Skip to content

[UPDATED] Rugpull or Failed Project? Azuki Founder’s Revelations Ignites Community Furore

Table of Contents

Update (11/05/22, 13:56)

Within 24 hours of the fiasco, Azuki founder Zagabond was featured in a Twitter Space held by Andrew Wang. Zagabond’s responses were terrible to say the least with many critiquing him for sounding unapologetic and accountable for his mistakes.

During the Space, Azuki’s floor price plunged to 8 ETH whilst BEANZ fell to under 1 ETH.

Zagabond then issued a formal apology on Twitter stating: “I fucked up. After the spaces today, I realized my shortcomings in how I handled the prior projects which I started. To the communities I walked away from, to Azuki holders, and to those who believed in me — I’m truly sorry.”

At this point, the damage feels irreversible. At the time of writing, Azuki’s floor price is 10 ETH whilst BEANZ sits at 1.38 ETH.

The once untouchable NFT project Azuki has been declared “dead” by Twitter following a blog post by pseudonymous project founder Zagabond.

Just days following the successful drop of Azuki’s Beanz NFT collection, Zagabond spoiled their own party by revealing his involvement in three prior failed projects: CryptoPhunks, Tendies and CryptoZunks.

Twitter was quick to label the failed projects as “rugpulls” whilst the host of a Twitter Space called “The Death of Azuki” declared that “Azuki is dead.”

“So does Web 3.0 = rugging three projects in less than a year?” Questioned Twitter user ZachXBT in response to a tweet from Zagabond.

Shortly after Zagabond’s post went live, the floor price of Azuki NFTs plummeted from 19 ETH to 10.9 ETH. At the time of writing, the floor price is 14 ETH.


However, Azuki’s floor price had been falling prior to the “rugpull” revelation, in line with the larger decline experienced by the entire crypto, NFT and stock market.

Rugpull or failed project?

Cynics are calling Zagabond’s prior projects rugpulls whilst others are regarding them as failed projects. In a blog post, the NFT project founder broke down each of the rugged/failed projects in question.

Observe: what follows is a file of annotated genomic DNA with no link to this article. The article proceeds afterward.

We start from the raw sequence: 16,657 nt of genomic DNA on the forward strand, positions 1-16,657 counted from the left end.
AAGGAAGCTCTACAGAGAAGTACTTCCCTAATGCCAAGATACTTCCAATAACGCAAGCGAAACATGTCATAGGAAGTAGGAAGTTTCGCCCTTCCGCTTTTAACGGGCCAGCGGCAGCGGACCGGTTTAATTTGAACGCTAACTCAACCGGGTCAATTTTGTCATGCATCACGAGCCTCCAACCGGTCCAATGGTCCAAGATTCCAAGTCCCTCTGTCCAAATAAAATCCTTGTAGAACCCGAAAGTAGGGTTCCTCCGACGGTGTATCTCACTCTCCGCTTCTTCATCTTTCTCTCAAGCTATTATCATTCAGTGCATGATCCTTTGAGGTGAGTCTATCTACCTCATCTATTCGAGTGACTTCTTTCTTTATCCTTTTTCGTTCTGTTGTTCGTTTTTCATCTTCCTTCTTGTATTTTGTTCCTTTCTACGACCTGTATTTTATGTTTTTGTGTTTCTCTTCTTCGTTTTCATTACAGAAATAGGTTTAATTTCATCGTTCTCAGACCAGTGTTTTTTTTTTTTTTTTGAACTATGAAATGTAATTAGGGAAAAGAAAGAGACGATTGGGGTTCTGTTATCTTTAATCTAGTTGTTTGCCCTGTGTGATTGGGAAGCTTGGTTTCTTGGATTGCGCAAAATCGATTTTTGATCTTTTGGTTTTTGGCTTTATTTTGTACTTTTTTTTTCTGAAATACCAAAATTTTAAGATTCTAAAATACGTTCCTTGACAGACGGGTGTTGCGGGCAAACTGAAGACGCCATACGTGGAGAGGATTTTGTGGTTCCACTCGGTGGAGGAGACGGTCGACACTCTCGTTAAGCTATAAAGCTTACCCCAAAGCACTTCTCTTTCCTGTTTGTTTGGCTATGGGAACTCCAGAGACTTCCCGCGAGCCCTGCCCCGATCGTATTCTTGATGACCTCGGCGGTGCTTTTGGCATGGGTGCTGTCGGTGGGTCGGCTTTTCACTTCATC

For CryptoPhunks, Zagabond explained the project was “born out of his love for NBA Top Shot, which captures the magic of opening up a pack of Pokemon cards.”

Zagabond described the project as a “parody collection” that evolved into something bigger. Ultimately, the project was handed over to community leaders in July 2021 and the current Azuki team has not had any involvement with the project.

Tendies was inspired by the Gamestop saga with “regular people sticking it to staid incumbents.” With a minting process designed to imitate ordering chicken tenders at a fast to food restaurant, Zagabond said he wondered “what if a crazy chef cooked up chicken tenders for these apes?”

In the end, only 15% of the project had minted, despite the team doing “everything [they] could to gain traction for the project.”

“Although the community loved the story behind the blind chef who had an equal chance of cooking up a golden “tendie” or burning the restaurant down (Story Product), a project needed real substance to create a lasting community,” Zagabond explained. “We wound down the project after paying the raffle winners ETH and a Gutter Cat Gang.”

Read more: TerraUSD Just Depegged and Everyone’s Panicking – Should You Be Concerned?

CryptoZunks allowed Zagabond to experiment with the “idea of randomization and trait rarity” that parodied Punks.

“From the storytelling perspective, I saw memetic potential with the idea of “the last 10,000 Punks.” Larva Labs’ collection had never created an alien with buck teeth, but why not?” Zagabond wrote.

“Continuing to ride the wave of parodying Punks made sense because there were still thousands of Punk combinations that had never been seen.”

Sadly, Zagabond’s project was quashed by limitations such as high gas costs killing the product experience. “The project went as far as it could, and after some team members left, the community was no longer connected with the meme of “the last 10,000 Punks.” Zagabond said.

Zagabond’s self-infliction

Zagabond’s purpose of revealing his involvement with the three project was to share “learnings” about his prior experience, rather than admitting to “rugpulls.”

“Azuki wouldn’t be what it is today without the learnings from our previous projects,” Zagabond said.

“Phunks taught us the important magic behind storytelling. Tendies taught us the importance of original ideas rather than chasing a short-lived meta. And Zunks taught us that no matter how great the product is, the space is looking for new universes, a strong sense of purpose beyond rare traits, and unique experiences with gas optimizations (i.e., this was the inspiration for ERC721A to reduce gas costs for the community).”

Prospective NFT buyers are understandably wary about NFT projects – and so they should be. For the case of Azuki, we cannot completely accertain whether the project was indeed founded by a rugpuller but it’s certainly questionable as to why Zagabond would admit to his involvement in rugpulls in a blog post.